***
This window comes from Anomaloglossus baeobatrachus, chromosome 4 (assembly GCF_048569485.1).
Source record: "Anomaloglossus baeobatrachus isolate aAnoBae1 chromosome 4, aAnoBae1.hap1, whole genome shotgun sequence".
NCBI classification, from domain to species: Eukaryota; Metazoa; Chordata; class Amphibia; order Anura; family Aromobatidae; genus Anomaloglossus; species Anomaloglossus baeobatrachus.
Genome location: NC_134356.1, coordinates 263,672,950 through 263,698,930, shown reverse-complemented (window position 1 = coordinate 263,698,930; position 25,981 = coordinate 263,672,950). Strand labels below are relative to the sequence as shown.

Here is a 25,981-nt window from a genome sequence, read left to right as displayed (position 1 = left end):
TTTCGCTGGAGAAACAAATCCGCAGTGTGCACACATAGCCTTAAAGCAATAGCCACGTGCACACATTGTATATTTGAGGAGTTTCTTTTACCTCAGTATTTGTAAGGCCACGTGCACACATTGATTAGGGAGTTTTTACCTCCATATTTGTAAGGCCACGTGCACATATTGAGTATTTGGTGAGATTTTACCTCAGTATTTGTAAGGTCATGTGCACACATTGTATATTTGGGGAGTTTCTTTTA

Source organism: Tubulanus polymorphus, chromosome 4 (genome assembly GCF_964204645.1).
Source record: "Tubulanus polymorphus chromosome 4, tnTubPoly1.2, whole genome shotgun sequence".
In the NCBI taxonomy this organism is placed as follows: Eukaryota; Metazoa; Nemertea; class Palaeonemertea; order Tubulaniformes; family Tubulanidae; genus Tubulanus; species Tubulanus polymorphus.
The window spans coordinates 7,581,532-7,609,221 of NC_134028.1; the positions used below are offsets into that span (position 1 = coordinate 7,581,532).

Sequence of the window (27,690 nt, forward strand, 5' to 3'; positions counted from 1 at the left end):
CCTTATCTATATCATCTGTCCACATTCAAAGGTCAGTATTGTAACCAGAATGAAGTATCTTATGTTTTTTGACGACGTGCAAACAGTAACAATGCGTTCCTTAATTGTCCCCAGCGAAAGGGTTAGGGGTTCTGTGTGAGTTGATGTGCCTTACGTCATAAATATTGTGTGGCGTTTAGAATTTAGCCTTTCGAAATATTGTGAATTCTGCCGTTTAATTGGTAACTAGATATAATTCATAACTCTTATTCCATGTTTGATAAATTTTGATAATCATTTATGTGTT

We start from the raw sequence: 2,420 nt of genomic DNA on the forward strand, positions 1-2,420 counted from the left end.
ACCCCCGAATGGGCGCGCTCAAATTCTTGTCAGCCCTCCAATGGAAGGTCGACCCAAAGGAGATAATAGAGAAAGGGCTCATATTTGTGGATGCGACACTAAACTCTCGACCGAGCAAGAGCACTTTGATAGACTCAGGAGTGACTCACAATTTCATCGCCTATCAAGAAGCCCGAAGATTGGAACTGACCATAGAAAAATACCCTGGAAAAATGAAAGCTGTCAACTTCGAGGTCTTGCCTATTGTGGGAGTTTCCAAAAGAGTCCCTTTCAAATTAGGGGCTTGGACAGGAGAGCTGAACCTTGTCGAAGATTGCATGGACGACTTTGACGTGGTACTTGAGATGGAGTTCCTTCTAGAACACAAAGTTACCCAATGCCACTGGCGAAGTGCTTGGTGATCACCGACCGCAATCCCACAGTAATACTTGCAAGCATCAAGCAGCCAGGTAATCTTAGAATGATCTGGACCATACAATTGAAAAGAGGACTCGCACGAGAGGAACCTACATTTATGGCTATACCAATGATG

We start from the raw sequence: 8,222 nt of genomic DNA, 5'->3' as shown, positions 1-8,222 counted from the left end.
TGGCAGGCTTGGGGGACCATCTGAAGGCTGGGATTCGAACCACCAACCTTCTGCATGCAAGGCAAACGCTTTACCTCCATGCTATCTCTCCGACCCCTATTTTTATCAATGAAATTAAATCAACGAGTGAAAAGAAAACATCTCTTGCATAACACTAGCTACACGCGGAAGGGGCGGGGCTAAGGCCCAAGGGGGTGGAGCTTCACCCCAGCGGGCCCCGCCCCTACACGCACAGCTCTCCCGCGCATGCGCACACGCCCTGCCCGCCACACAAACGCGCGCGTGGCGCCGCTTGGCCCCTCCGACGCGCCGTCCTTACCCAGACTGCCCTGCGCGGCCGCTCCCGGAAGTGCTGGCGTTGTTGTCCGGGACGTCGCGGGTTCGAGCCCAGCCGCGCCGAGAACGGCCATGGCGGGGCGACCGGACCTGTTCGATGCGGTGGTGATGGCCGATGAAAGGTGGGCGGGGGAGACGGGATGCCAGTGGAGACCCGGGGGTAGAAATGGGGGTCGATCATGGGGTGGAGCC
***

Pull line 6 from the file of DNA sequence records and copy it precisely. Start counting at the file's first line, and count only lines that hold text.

TTTCGCTGGAGAAACAAATCCGCAGTGTGCACACATAGCCTTAAAGCAATAGCCACGTGCACACATTGTATATTTGAGGAGTTTCTTTTACCTCAGTATTTGTAAGGCCACGTGCACACATTGATTAGGGAGTTTTTACCTCCATATTTGTAAGGCCACGTGCACATATTGAGTATTTGGTGAGATTTTACCTCAGTATTTGTAAGGTCATGTGCACACATTGTATATTTGGGGAGTTTCTTTTA